Q From James Cameron in Australia: What is the history and origin of the term the whole ball of wax? I have heard explanations indicating that it is derived from workers at Madame Tussauds, but this seems a bit contrived, not to mention trite. I have also heard that it is derived from the term the whole bailiwick. This sounds more convincing to me, but it may be just as contrived. I would appreciate your learned opinion.
A If I had a learned opinion, you would be welcome to it, but mine is almost as much based on ignorance as the next man’s. However, we do know a few facts, and I can add a couple of new ones.
What we do know is that the whole ball of wax is everything and so essentially means the same as other American expressions such as the whole nine yards, the whole shooting match, the whole megillah, the whole shebang and the whole enchilada. Until recently, its first appearance was in the ninth edition of Webster’s New Collegiate Dictionary of 1953 and was assumed to be of that period. It turns out to be much older.
We can dismiss the Madame Tussaud’s connection out of hand. It’s the product of an unoriginal mind which has linked wax with waxworks and done the equivalent of making two and two equal five.
Another story appeared in William and Mary Morris’s book The Morris Dictionary of Word and Phrase Origins. They quote an English legal text from 1620 which describes the allocation of land among the heirs to an estate by a process very much like a lottery. Each parcel of land was listed on its own piece of paper, sealed inside a small ball of wax, and placed in a hat. Each heir then pulled out one of the balls to discover which part was his. The Morrises were strangely credulous about a link between this process and the expression in view of the nearly 400-year and more than 3,000-mile gap between that description and the then first known appearance of the phrase. Whatever the origin, this isn’t it.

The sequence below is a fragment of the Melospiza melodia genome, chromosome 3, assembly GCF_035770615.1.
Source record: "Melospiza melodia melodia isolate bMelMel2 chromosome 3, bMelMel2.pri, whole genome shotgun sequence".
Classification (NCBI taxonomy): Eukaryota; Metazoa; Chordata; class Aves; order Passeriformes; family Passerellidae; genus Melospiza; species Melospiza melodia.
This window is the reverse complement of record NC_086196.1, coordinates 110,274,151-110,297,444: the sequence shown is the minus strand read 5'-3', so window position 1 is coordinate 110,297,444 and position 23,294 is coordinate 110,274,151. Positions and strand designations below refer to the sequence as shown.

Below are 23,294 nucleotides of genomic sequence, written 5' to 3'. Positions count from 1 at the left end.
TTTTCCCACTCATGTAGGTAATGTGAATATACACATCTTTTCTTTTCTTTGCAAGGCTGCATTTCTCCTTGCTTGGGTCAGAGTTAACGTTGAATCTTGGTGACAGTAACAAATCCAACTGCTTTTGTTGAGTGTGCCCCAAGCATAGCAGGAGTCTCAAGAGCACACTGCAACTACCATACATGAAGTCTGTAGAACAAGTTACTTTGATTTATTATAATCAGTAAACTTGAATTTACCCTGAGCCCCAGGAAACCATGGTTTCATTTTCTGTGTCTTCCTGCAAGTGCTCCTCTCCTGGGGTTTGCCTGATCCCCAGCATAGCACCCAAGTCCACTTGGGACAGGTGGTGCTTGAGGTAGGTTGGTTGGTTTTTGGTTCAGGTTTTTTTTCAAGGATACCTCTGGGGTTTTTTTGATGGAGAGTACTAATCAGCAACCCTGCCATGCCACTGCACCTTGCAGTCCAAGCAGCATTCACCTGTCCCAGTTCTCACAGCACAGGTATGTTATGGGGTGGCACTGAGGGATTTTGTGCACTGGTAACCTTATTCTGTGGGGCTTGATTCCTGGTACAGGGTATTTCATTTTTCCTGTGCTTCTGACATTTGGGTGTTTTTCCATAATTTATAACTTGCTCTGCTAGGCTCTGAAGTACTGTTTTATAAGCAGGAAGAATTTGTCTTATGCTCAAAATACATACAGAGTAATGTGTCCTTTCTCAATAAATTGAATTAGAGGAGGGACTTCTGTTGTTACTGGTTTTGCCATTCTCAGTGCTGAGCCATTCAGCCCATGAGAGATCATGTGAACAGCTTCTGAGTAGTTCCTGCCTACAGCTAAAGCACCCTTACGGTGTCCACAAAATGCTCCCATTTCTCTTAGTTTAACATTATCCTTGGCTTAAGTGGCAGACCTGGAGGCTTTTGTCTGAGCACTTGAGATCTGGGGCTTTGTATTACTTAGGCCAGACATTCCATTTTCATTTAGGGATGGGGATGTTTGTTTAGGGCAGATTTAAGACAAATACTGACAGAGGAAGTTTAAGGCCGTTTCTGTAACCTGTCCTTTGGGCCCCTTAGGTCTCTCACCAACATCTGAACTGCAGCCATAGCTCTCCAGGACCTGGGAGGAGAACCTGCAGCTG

A graphic artist, a subscriber to my newsletter, reported that he heard in a seminar on typography that the phrase comes from typesetting. He was told that, in the days when type was made of metal, small pieces of gold would flake off the typesetting equipment. The typesetter would collect the gold flakes in a ball of wax to later melt down and reclaim the gold. Very often, someone would make off with the whole ball of wax. I don’t believe that either. So far as I know, no gold is used in typesetting, though the story might be valid for goldsmithing or jewellery manufacture. However, I can’t find a reference anywhere to that method having been used to gather up flakes of waste gold.
A clue, but not the whole story
I did find what seemed to be a clue to its origins, in a disintegrating paperback in my library — a science-fiction novel of 1954 by Shepherd Mead, who two years before had written How To Succeed in Business Without Really Trying. Called The Big Ball of Wax, it’s a futuristic satire on business and advertising in America and contains this line from the narrator, a market research man, about the story to come: “Well, why don’t we go back to the beginning and roll it all up, as the fellows say, into one big ball of wax?”, that is, put everything together to make a coherent and complete whole. This sounds too much like a fuller and less elliptical early version of the saying to be a coincidence.
However, many old newspapers have now been digitised, so that they can he readily searched electronically. This has thrown up a number of much older appearances of the phrase. The earliest found so far is from the Atlanta Constitution of 25 April 1882: “We notice that John Sherman & Co. have opened a real estate office in Washington. Believing in his heart of hearts that he owns this country, we will be greatly surprised if Mr. Sherman does not attempt to sell out the whole ball of wax under the hammer.” Another a few months later was in the Indiana Democrat: “The Democrats can beat the ‘whole ball of wax’ this season.” (Note the quotation marks enclosing the expression, a good sign that it was regarded as rather too recently coined or colloquial to be admitted to full membership of the language.)
The origin has been taken back so far that it is beginning to look as though another often-told story might be the right one. It is said that whole ball of wax is a humorous modification of whole bailiwick, perhaps because of a mental association between bail and ball, and between wick and candle wax.
Page created 6 Jul. 2002
Last updated 3 Jun. 2006
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